Once inside the courtroom, I saw that he had brought his family with him; his wife and two young children. And this made me disgusted and MAD. He was trying to evoke sympathy, to show that he was a family man. I looked at his wife and wanted so badly for her to understand what a complete creep her husband was. I felt bad for her. I still do.

Trying to remain poised, I was instructed to take the stand and to tell what had happened. His lawyer, questioning me, my lawyer, questioning me.

I kept it together. And in fact, I did quite well.  His lawyer tried to get me to admit that someone else had written the police report; that surely I wasn’t capable of writing so well. I shut that down pretty quickly, though. “What part of it do you not understand?” He was not going to crush me.

Sam Jones denied everything.

Of course he did. This kind of thing could ruin his career. Ruin his marriage. Ruin his life.

With his word against mine, we left that day victorious.

The judge sided with our party and a restraining order was granted and he was charged with “annoying a minor.” He was no longer allowed anywhere near me.

I wish he had been charged with more, but being that I was able to get away each time, that was all he could be charged with. My satisfaction came from knowing this was now on record. That at the very least, maybe it would cause him to think twice the next time. Or that if it ever happened again, he would be punished further with this now documented.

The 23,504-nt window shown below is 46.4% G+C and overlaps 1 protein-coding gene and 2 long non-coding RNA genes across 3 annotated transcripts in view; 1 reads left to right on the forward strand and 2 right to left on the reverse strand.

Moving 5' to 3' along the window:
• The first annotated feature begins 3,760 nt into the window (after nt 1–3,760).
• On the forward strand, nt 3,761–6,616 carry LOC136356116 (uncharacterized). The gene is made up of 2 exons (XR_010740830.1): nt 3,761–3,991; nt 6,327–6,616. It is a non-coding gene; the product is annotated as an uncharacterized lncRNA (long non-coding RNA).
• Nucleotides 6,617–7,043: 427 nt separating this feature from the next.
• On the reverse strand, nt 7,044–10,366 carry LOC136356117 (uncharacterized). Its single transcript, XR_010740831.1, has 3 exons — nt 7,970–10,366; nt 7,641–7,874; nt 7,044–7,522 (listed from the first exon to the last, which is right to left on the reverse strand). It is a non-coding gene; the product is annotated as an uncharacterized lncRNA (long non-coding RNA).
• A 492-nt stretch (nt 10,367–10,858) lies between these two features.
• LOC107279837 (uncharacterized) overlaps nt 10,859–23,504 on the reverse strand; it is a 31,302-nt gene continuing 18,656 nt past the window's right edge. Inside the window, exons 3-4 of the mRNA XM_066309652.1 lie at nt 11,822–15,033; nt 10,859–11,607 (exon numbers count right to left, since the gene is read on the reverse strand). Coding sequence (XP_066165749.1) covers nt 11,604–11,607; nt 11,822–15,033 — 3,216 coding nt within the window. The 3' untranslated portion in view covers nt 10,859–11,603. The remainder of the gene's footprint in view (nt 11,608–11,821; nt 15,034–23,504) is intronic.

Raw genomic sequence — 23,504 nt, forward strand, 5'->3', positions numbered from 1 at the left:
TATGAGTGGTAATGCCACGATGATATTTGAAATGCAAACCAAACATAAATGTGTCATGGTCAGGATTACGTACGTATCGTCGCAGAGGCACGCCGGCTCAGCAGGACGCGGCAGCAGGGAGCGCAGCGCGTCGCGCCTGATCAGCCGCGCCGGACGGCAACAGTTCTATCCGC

Before today, not many people knew about this part of my past. While I decided not to let it burden me, I still felt the embarrassment that something like that had happened. I wish then I would have had the courage to say to him what he deserves to hear; that he is a disgusting animal that should be punished, humiliated and ashamed.

I learned a very important lesson through all of this, though.

That even though someone may appear established and trustworthy, to always take caution. Never again would I be alone with a man like that. Instead, I would always take a friend with me, everywhere.

This is something I am going to instill in our children. To always be on the lookout. Not to be scared of everyone, but to be cautious. To speak up at the first sign of any strange behavior and to know that we will always be there for them.

There are way too many creeps out there who need to be shut down.

I am proud for speaking up and doing what I could to shut that man down.

As it turns out, we later learned that this was not the first time Sam Jones was caught acting inappropriately with his players. But, it was the first time it was recorded in court.

Speaking up was the right thing to do.

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  1. Wow, what a powerful story. I am so sorry you went through this. I agree we need to have more discussions about sexual abuse and stop blaming victims!

  2. Damn girl. THANK YOU for speaking out and filing that police report. Men can be such scumbags. I’m so sorry he ruined that special time in your life. But you did the right thing. Hopefully he won’t ever do that to anyone else again and if he does, he’ll get what’s coming to him.

    • Thank you so much, Rachel! I really appreciate these words and that was my goal- to help prevent this from happening again!

  3. I am so sorry that this happened to you! I am constantly infuriated at the victim blaming and shaming that I see on the news regarding stories like these. THank you so much for being brave and sharing your story!